Last June, the Department of Motor Vehicles denied Ms. Martin’s request for an “IRISH” vanity plate. DMV Commish Bonnie Rutledge ruled that under the brand-new administrative rules that had gone into effect the day Martin filed her request, it would be “offensive” to issue such a plate because the term “IRISH” refers to “ethnic origin.”

Martin appealed, but a DMV hearing examiner ruled against her. Now her Irish was really up, as they say. Ms. Martin knew something was very wrong, so she took the case to the county courthouse in Montpeculiar all by herself, and sued the DMV.

Now she’s got Young Bloomer on her team. Things are looking up.

In a memorandum filed with the court, the Rutland Rocket argues the DMV’s decision “does not make sense to a reasonable person” and the court should exercise its authority to invalidate it.

Let’s face it, we’re living in an increasingly politically correct world. It was back in 1977 that the legislature gave the Motor Vehicle Commissioner the specific power to refuse to honor vanity plate requests “that might be offensive or confusing to the general public.” Back then, the DMV came up with what’s called an “administrative rule” that clarified what “offensive or confusing” actually means. Twenty-three years ago it meant a phrase that suggests “anything of a vulgar nature,” or of an “ethnic” or “religious” connotation. Also prohibited were plates that “suggest a government or government agency… or suggest the use of regulated drugs.”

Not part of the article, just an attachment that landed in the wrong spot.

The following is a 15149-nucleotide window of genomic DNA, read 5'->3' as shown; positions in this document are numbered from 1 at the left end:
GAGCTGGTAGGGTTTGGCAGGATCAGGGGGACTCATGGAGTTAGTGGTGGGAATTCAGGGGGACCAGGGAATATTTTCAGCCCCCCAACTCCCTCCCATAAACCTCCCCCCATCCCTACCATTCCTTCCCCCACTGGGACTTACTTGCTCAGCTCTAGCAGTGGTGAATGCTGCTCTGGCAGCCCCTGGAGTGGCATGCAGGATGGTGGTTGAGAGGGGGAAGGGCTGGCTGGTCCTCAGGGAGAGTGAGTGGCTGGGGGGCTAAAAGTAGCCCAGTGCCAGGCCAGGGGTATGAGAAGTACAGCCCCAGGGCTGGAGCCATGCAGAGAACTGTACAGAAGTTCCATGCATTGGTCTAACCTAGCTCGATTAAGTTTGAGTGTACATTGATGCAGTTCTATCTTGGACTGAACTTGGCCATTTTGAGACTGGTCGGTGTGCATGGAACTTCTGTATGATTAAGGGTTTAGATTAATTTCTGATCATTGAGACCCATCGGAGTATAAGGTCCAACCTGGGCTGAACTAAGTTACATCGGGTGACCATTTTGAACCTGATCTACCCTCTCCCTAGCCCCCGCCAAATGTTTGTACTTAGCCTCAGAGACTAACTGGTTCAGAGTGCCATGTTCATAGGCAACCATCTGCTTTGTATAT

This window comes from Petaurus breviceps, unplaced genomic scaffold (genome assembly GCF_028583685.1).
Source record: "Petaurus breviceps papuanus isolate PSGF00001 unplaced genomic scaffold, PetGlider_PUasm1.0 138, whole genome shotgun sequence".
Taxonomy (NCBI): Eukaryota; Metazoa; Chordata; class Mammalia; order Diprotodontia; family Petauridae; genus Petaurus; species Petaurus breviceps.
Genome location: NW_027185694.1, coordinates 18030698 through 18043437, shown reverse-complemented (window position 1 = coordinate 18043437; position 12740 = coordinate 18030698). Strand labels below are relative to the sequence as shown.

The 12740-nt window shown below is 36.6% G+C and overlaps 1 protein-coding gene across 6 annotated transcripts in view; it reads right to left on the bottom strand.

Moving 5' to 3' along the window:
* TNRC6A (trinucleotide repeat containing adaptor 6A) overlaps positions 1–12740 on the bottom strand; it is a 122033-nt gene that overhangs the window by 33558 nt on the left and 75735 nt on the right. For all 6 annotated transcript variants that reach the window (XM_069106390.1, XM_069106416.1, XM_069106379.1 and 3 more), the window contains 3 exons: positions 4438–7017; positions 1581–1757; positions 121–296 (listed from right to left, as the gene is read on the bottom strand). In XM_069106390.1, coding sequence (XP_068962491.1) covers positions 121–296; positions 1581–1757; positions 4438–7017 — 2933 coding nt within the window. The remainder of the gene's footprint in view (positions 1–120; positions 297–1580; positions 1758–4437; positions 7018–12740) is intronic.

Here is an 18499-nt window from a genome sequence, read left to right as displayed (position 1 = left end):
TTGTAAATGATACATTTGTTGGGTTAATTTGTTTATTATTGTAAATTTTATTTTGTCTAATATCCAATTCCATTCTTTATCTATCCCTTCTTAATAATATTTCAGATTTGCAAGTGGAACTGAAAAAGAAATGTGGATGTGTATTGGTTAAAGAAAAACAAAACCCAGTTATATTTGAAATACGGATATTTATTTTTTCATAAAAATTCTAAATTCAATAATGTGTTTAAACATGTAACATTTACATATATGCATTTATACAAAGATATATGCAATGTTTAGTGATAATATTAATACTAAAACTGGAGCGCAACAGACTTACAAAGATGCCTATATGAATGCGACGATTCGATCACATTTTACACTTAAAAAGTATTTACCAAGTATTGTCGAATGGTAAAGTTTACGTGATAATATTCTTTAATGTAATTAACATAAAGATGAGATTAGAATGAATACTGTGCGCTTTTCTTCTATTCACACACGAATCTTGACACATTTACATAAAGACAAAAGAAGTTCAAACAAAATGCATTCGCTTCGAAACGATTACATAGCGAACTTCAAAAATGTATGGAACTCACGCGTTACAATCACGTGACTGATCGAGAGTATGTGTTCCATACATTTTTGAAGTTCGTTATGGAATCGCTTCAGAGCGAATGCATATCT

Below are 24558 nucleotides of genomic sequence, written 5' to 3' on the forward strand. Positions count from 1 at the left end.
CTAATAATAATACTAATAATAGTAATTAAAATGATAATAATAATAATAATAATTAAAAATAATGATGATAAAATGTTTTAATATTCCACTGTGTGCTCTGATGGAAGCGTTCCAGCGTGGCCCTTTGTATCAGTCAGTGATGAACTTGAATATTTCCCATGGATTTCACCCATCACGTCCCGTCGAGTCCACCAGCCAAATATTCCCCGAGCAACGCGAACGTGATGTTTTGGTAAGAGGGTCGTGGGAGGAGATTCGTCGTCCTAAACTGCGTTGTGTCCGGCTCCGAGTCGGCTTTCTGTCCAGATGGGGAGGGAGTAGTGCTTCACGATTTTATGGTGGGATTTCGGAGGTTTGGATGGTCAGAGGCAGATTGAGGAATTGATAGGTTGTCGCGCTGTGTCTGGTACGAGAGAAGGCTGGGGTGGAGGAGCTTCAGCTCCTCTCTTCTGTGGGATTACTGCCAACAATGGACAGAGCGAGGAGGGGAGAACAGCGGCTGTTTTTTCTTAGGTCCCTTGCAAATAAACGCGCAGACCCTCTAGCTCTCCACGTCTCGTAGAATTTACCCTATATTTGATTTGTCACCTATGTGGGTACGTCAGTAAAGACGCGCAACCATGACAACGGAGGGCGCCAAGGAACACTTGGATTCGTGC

In the never-ending quest to keep up to date, the DMV revised and updated the rule last year. The new one prohibits vanity plates that refer to “a race, religion, color, deity, ethnic heritage, gender, sexual orientation, disability status or political affiliation.”

Because “IRISH” denotes “ethnic heritage,” noted Commissioner Rutledge, it’s verboten. A better mousetrap had been built. And Carol Ann Martin has the distinction of being the first captured mouse. Only Ms. Martin is the mouse that roared.

Her lawyer, Sen. Bloomer, says the new rule “ignores legislative intent,” is “arbitrary” and “overbroad.” If applied in the manner Rutledge has chosen to apply it, argues Bloomer, words like “Mom, Dad, Boy, Girl, USA, Canada, English and French” are just as “offensive.”

A hearing is scheduled for Washington County Superior Court next month. This one’s a nice little gem for the 21st century. Time to rally the supporters of French kissing, going Dutch and eating Chinese!

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Peter Freyne

Peter Freyne

Peter Freyne, 1949-2009, wrote the weekly political column "Inside Track," which originated in the Vanguard Press in the mid 1980s; he brought it to Seven Days in 1995. He retired it shortly before his death in January, 2009. We all miss him.